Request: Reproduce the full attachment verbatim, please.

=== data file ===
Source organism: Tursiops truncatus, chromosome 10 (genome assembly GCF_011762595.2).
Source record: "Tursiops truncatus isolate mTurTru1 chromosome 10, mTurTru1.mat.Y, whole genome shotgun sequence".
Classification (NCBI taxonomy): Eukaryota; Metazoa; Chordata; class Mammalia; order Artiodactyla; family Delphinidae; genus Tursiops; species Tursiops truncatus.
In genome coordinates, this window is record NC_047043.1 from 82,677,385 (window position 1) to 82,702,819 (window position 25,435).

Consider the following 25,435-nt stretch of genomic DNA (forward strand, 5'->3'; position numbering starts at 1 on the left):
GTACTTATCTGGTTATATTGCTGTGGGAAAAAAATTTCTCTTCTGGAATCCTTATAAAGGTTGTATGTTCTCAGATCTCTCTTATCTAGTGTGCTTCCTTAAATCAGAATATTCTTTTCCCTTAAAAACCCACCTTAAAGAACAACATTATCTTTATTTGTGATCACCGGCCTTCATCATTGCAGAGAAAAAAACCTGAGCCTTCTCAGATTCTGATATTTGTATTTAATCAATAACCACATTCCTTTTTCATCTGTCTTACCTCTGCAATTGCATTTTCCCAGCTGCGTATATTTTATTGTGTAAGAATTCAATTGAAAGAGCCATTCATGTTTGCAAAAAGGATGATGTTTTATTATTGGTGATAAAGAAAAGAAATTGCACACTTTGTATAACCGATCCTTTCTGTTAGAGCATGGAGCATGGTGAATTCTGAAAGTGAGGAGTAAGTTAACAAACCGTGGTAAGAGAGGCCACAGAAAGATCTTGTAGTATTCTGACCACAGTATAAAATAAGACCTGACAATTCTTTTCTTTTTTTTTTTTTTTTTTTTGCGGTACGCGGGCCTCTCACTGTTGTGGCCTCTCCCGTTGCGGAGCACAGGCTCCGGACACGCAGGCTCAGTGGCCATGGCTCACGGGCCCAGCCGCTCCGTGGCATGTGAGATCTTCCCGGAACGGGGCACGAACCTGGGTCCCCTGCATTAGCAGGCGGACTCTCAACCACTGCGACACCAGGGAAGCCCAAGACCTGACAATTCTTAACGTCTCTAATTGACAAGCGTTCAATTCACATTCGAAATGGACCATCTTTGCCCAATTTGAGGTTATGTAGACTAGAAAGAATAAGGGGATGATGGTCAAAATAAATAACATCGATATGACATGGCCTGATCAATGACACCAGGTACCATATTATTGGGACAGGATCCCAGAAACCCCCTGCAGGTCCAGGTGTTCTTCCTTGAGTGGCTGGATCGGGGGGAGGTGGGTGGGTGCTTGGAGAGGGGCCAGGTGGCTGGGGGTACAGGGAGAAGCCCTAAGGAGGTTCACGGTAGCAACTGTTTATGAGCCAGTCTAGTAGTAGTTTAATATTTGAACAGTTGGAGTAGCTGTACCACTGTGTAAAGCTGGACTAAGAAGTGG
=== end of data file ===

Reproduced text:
Source organism: Tursiops truncatus, chromosome 10 (genome assembly GCF_011762595.2).
Source record: "Tursiops truncatus isolate mTurTru1 chromosome 10, mTurTru1.mat.Y, whole genome shotgun sequence".
Classification (NCBI taxonomy): Eukaryota; Metazoa; Chordata; class Mammalia; order Artiodactyla; family Delphinidae; genus Tursiops; species Tursiops truncatus.
In genome coordinates, this window is record NC_047043.1 from 82,677,385 (window position 1) to 82,702,819 (window position 25,435).

Consider the following 25,435-nt stretch of genomic DNA (forward strand, 5'->3'; position numbering starts at 1 on the left):
GTACTTATCTGGTTATATTGCTGTGGGAAAAAAATTTCTCTTCTGGAATCCTTATAAAGGTTGTATGTTCTCAGATCTCTCTTATCTAGTGTGCTTCCTTAAATCAGAATATTCTTTTCCCTTAAAAACCCACCTTAAAGAACAACATTATCTTTATTTGTGATCACCGGCCTTCATCATTGCAGAGAAAAAAACCTGAGCCTTCTCAGATTCTGATATTTGTATTTAATCAATAACCACATTCCTTTTTCATCTGTCTTACCTCTGCAATTGCATTTTCCCAGCTGCGTATATTTTATTGTGTAAGAATTCAATTGAAAGAGCCATTCATGTTTGCAAAAAGGATGATGTTTTATTATTGGTGATAAAGAAAAGAAATTGCACACTTTGTATAACCGATCCTTTCTGTTAGAGCATGGAGCATGGTGAATTCTGAAAGTGAGGAGTAAGTTAACAAACCGTGGTAAGAGAGGCCACAGAAAGATCTTGTAGTATTCTGACCACAGTATAAAATAAGACCTGACAATTCTTTTCTTTTTTTTTTTTTTTTTTTTGCGGTACGCGGGCCTCTCACTGTTGTGGCCTCTCCCGTTGCGGAGCACAGGCTCCGGACACGCAGGCTCAGTGGCCATGGCTCACGGGCCCAGCCGCTCCGTGGCATGTGAGATCTTCCCGGAACGGGGCACGAACCTGGGTCCCCTGCATTAGCAGGCGGACTCTCAACCACTGCGACACCAGGGAAGCCCAAGACCTGACAATTCTTAACGTCTCTAATTGACAAGCGTTCAATTCACATTCGAAATGGACCATCTTTGCCCAATTTGAGGTTATGTAGACTAGAAAGAATAAGGGGATGATGGTCAAAATAAATAACATCGATATGACATGGCCTGATCAATGACACCAGGTACCATATTATTGGGACAGGATCCCAGAAACCCCCTGCAGGTCCAGGTGTTCTTCCTTGAGTGGCTGGATCGGGGGGAGGTGGGTGGGTGCTTGGAGAGGGGCCAGGTGGCTGGGGGTACAGGGAGAAGCCCTAAGGAGGTTCACGGTAGCAACTGTTTATGAGCCAGTCTAGTAGTAGTTTAATATTTGAACAGTTGGAGTAGCTGTACCACTGTGTAAAGCTGGACTAAGAAGTGG